I am now running Win7 Ultra x64 (with Virtual PC and XP SP3 Mode) build 7600.16393 RTM on my main design system (for about 2 weeks), and so far, it’s a hell of a lot better than Vista ever was! It is a resource pig though (of course!) 😉 I have a dual-core 3.2GHz CPU with 8GB RAM (and you need at least 4GB to run the VPC/XP Mode). I still hate windoze but! I only use it because I sadly have no real choice… but that is changing! 😀

OK! Hopefully… THE END! Hmmph! 😛

14 Bryan { 10.16.09 at 1:09 am }

Maybe it’s your Asian IP that is setting it off, because I’m logging a lot of Asian spam in the last few days. Actually the spam counter is spinning and I’m seeing the Asian flags on Feedjit. Most of them are coming from Digg and such, and I don’t even participate in their program. The references seem to be for various products that I don’t want or need.

If they had something to eliminate cat fits or fire ants, I might care.

At this point I assumed someone would bundle a graphics friendly system for Linux, but I just don’t have the particular need, because I can’t convince clients to break away from MS.

Hell, MS doesn’t even include a decent backup system with their OS, so you know they don’t put any importance on it. They make it such a total PITA to restore from a hardware failure, that even if you do make backups, it’s takes entirely too long to rebuild the system you had.

Being better than Vista is kind of like being better than Bush or Howard, not much of a challenge.

15 Kryten42 { 10.16.09 at 2:36 am }

Errrm… I’m not using that Chinese proxy… The s/w don’t (yet) work on Win7! 😉 Sadly! 😆 Was good while it lasted. 😉

Vista was good for one thing (two actually, possibly 3) 😉 It was so bad that Dell forced M$ to extend the life of XP, and Dell began shipping Linux as an alternative desktop OS. The third is that it made many ordinary people annoyed at how bad Vista was! Even some of the sheeple woke up! 😆

I am thankful that some of the dev tools I use are finally being ported to Linux! If the trend continues, it won’t be long before I can dump windoze entirely!! YES!! Then I will joyfully do the *happy dance*! 😀

I found a very good vector drawing program (open source, for a bonus) for linux that means I can finally do away with Ill.ustra.tor and the exorbitant fees the other crooks at A.d.o.b.e (no free plugs from me for them!) charge! it’s called Inkscape! Looks good so far. 🙂 I still use Canvas (that runs on Mac/Win), but it’s not the same since AC.D S.ystems took over Deneba! 🙁 *sigh* Still… it could have been worse!! The crooks at a.d.o.b.e might have gotten it!!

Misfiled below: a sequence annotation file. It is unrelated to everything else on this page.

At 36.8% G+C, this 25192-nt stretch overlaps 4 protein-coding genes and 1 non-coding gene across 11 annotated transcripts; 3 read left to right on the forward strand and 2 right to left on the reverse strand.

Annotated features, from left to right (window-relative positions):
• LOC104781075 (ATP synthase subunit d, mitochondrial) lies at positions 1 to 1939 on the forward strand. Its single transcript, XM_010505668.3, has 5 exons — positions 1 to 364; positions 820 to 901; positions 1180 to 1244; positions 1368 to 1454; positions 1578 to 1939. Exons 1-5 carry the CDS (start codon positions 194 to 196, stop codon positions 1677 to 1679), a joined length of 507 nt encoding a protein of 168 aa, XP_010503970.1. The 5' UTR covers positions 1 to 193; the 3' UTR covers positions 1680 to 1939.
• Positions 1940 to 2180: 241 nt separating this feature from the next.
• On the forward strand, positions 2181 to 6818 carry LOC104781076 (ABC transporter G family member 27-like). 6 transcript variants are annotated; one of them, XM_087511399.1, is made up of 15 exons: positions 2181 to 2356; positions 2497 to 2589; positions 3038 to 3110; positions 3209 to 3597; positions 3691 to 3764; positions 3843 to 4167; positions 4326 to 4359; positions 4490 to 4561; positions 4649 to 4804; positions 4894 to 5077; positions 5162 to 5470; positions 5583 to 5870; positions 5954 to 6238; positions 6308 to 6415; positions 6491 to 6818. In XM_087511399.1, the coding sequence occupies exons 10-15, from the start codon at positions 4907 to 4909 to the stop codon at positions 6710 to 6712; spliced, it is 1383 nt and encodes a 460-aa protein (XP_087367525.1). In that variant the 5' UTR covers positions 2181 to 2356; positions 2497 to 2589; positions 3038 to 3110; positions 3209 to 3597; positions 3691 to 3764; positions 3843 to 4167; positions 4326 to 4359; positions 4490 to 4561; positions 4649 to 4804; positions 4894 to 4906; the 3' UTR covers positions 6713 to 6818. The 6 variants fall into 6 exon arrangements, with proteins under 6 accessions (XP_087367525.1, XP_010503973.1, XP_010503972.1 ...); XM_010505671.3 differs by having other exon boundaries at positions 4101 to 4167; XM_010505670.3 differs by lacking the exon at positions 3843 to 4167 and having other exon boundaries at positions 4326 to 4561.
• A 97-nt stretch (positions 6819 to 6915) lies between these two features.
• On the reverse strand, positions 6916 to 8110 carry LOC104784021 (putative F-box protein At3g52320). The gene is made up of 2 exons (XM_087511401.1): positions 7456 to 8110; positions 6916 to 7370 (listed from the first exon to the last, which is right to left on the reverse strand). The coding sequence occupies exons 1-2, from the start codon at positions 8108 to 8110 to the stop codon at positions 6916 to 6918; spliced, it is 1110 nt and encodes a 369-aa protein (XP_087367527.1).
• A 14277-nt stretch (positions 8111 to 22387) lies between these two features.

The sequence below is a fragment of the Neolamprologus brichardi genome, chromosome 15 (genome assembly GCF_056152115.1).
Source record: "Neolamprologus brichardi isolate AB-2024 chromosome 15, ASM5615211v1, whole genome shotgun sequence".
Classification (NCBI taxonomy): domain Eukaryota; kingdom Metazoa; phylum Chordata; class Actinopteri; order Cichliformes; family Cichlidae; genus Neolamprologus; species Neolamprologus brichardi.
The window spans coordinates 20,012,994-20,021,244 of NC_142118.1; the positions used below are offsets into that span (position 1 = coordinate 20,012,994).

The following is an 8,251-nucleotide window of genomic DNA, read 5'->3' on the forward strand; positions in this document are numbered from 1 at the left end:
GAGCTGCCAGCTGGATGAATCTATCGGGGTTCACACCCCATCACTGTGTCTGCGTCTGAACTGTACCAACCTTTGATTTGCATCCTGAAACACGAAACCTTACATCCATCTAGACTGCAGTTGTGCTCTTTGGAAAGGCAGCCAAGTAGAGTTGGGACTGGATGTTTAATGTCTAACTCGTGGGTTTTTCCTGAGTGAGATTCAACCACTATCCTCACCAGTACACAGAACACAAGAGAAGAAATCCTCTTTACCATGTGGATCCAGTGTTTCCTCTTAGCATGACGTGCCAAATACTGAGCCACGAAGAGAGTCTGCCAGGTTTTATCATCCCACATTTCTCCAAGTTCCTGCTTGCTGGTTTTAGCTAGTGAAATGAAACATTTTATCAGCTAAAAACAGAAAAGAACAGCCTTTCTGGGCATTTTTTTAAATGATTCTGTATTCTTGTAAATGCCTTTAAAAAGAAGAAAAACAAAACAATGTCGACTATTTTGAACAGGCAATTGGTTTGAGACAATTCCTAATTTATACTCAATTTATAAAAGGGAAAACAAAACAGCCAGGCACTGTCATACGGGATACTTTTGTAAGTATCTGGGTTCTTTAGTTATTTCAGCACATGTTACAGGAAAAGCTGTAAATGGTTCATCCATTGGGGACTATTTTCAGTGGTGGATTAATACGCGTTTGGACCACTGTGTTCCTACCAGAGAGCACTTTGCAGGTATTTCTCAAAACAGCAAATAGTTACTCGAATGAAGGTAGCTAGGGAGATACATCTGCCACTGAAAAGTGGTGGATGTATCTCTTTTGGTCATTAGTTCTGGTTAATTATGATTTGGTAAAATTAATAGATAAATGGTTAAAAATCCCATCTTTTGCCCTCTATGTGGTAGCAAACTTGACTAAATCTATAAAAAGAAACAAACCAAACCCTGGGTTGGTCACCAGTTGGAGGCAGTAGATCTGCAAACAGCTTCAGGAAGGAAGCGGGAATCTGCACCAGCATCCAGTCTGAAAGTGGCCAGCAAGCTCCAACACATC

16 hipparchia { 10.16.09 at 3:35 am }

inkscape, eh? you must be psychic, kryten. i was thinking just the other day, as i was idly doodling in gimp and paint, that i missed corel draw from back in the day.
.-= last blog ..Once more unto the breach, single payer advocates, once more =-.

17 Kryten42 { 10.16.09 at 4:38 am }

LOL Good timing I guess h! 😀 Here’s a link if you need it (assuming Bryans blog system, that really hates me for some reason… must be owned by M$!) 😛

Inkskape – Main Site
Inkscape Tutorials blog
Inkscape Wiki

If you (or anyone) are looking for other good GPL (or other free licensed) software, just ask. 🙂

Enjoy! 😀

18 Kryten42 { 10.16.09 at 4:45 am }

oops! I forgot… Here’s a really good 3rd part manual for Inkskape in English, french, SPanish & Italian. Take your pick! 😀 (Sorry Bryan… No German or Russian! Though I am sure they are online somewhere.) 😉 😆

Inkscape: Guide to a Vector Drawing Program

Righto… errrm… back to work then. 😉

19 Bryan { 10.16.09 at 2:33 pm }

Well, it is possible that the people who wrote the filter don’t know that Australia is a continent, as well as an island and a nation. As I told a friend who is a Kiwi, she shouldn’t expect Americans to know about New Zealand – they don’t know about the old one. [Actually a lot of people who do know about New Zealand, don’t know about the original.]

I still limp along with Paint Shop Pro 4. Corel Draw was just too full featured for my abilities. I have gimp, but don’t have the time to read enough about it to migrate. I’ll keep Inkscape in mind, because if I accidentally become wealthy and buy a new box, it will be for Linux. I’ll leave this one on XP, just like I have left its predecessor on Win95.